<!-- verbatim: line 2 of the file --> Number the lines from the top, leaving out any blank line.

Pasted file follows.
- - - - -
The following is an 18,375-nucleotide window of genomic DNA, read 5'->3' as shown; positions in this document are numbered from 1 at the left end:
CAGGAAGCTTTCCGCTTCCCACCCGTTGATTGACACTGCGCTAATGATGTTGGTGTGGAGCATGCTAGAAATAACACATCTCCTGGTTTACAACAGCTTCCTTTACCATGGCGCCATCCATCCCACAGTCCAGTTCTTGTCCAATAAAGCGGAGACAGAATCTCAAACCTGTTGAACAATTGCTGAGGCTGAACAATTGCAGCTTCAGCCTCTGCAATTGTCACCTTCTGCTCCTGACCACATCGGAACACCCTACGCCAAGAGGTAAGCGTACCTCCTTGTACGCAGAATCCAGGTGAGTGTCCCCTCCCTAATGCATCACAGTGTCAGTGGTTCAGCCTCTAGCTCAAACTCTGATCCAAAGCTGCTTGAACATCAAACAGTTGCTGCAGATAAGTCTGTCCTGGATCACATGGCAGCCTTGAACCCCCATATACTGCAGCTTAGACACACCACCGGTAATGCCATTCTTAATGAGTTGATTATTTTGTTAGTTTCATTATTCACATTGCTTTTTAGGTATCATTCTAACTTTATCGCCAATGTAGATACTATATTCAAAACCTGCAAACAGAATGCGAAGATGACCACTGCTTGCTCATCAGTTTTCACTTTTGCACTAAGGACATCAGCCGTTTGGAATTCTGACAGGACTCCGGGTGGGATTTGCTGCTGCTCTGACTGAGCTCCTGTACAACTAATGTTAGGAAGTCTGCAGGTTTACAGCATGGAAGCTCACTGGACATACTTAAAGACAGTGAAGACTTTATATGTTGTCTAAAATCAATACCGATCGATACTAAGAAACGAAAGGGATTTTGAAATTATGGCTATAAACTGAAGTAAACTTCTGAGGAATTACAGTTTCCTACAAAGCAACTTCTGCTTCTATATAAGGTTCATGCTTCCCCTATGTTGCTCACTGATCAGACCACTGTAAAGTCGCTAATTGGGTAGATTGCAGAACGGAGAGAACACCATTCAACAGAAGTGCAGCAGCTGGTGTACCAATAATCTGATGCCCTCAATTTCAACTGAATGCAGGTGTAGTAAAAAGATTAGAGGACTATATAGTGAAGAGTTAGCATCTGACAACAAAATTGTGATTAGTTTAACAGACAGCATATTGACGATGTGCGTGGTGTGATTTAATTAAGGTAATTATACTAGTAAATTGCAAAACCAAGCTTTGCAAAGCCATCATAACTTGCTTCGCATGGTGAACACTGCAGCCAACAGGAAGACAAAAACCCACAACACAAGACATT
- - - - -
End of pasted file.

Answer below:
CAGGAAGCTTTCCGCTTCCCACCCGTTGATTGACACTGCGCTAATGATGTTGGTGTGGAGCATGCTAGAAATAACACATCTCCTGGTTTACAACAGCTTCCTTTACCATGGCGCCATCCATCCCACAGTCCAGTTCTTGTCCAATAAAGCGGAGACAGAATCTCAAACCTGTTGAACAATTGCTGAGGCTGAACAATTGCAGCTTCAGCCTCTGCAATTGTCACCTTCTGCTCCTGACCACATCGGAACACCCTACGCCAAGAGGTAAGCGTACCTCCTTGTACGCAGAATCCAGGTGAGTGTCCCCTCCCTAATGCATCACAGTGTCAGTGGTTCAGCCTCTAGCTCAAACTCTGATCCAAAGCTGCTTGAACATCAAACAGTTGCTGCAGATAAGTCTGTCCTGGATCACATGGCAGCCTTGAACCCCCATATACTGCAGCTTAGACACACCACCGGTAATGCCATTCTTAATGAGTTGATTATTTTGTTAGTTTCATTATTCACATTGCTTTTTAGGTATCATTCTAACTTTATCGCCAATGTAGATACTATATTCAAAACCTGCAAACAGAATGCGAAGATGACCACTGCTTGCTCATCAGTTTTCACTTTTGCACTAAGGACATCAGCCGTTTGGAATTCTGACAGGACTCCGGGTGGGATTTGCTGCTGCTCTGACTGAGCTCCTGTACAACTAATGTTAGGAAGTCTGCAGGTTTACAGCATGGAAGCTCACTGGACATACTTAAAGACAGTGAAGACTTTATATGTTGTCTAAAATCAATACCGATCGATACTAAGAAACGAAAGGGATTTTGAAATTATGGCTATAAACTGAAGTAAACTTCTGAGGAATTACAGTTTCCTACAAAGCAACTTCTGCTTCTATATAAGGTTCATGCTTCCCCTATGTTGCTCACTGATCAGACCACTGTAAAGTCGCTAATTGGGTAGATTGCAGAACGGAGAGAACACCATTCAACAGAAGTGCAGCAGCTGGTGTACCAATAATCTGATGCCCTCAATTTCAACTGAATGCAGGTGTAGTAAAAAGATTAGAGGACTATATAGTGAAGAGTTAGCATCTGACAACAAAATTGTGATTAGTTTAACAGACAGCATATTGACGATGTGCGTGGTGTGATTTAATTAAGGTAATTATACTAGTAAATTGCAAAACCAAGCTTTGCAAAGCCATCATAACTTGCTTCGCATGGTGAACACTGCAGCCAACAGGAAGACAAAAACCCACAACACAAGACATT